Introduction Appropriate apoptosis is important for testicular cell homeostasis and disruption of this orderly process may be associated with several male reproductive disorders. The purpose of our study was to evaluate the previously undefined role of glutathione-to-glutathione disulfide (GSH-to-GSSG) redox balance in human male germ cell death. We also investigated the antiapoptotic mechanism(s) of N-acetyl-l-cysteine (NAC), a clinically used compound with multiple mechanisms of action in many nontesticular tissues that include antioxidation, modulation of AP-1 and NF-κB activation, and regulation of death pathways through phosphorylation of stress kinase p38 MAPK.
Results and Methods Incubation of human seminiferous tubule segments under serum- and hormone-free conditions induced germ cell apoptosis as demonstrated by Southern blot analysis of DNA fragmentation, in situ TUNEL, electron microscopy, and Western blot detection of caspase 3 and 9 activation. Apoptosis was associated with increased NF-κB- and AP-1-DNA-binding activities (EMSA) and lowered glutathione levels as well as decreased ratio of reduced (GSH) to oxidized (GSSG) glutathione (HPLC). NAC, while not affecting the NF-κB- or AP-1 binding activities, effectively prevented the germ cell death and fully restored the GSH-to-GSSG ratios. Two inhibitors of p38 MAPK suppressed human male germ cell apoptosis, suggesting a role of the stress kinases in regulating male germ cell death.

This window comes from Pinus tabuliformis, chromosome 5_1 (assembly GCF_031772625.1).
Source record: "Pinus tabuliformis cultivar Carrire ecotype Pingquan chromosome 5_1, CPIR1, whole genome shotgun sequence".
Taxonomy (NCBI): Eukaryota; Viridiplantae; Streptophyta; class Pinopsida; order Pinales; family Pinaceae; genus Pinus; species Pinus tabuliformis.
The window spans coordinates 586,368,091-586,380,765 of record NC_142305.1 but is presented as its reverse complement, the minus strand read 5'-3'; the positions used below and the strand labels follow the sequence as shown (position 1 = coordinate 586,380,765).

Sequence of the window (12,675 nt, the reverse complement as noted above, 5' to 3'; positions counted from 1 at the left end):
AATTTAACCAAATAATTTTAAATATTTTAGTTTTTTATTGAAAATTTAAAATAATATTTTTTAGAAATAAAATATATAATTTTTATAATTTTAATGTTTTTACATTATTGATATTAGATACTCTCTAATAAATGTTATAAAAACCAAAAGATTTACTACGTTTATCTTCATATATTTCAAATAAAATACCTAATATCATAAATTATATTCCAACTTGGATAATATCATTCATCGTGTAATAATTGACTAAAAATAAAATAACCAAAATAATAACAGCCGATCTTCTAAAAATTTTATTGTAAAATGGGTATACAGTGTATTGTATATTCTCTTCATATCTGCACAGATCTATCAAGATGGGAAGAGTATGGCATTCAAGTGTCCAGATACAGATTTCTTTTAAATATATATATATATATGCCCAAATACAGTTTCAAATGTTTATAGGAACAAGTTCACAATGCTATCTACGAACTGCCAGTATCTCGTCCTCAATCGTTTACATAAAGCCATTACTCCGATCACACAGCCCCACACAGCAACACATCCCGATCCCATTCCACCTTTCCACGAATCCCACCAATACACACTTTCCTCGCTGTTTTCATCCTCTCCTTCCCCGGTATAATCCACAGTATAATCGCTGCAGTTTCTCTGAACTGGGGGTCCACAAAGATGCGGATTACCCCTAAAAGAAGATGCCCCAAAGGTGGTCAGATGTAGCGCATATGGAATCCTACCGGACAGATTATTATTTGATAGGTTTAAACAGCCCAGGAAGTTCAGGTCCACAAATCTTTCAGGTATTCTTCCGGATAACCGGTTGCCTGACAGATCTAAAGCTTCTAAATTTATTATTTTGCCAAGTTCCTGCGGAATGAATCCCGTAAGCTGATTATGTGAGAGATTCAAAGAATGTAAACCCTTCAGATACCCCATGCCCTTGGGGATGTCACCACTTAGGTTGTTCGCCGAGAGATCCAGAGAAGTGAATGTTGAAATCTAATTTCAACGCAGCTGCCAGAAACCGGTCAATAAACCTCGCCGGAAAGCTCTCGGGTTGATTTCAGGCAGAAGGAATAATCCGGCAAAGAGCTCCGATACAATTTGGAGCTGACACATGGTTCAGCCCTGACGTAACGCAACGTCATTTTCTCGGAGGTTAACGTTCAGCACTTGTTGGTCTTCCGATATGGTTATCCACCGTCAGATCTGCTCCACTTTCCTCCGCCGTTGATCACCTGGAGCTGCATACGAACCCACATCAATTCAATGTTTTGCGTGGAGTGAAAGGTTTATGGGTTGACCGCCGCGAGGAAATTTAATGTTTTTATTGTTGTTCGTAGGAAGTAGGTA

Conclusion We conclude that the hormone- and serum-free culture condition disturbs the GSH-to-GSSG balance, indicating oxidative stress, and induces human male germ cell death. NAC prevents these events, which were associated with p38 MAPK activation. The present study may lead to the clinical use of NAC to prevent inappropriate male germ cell death.
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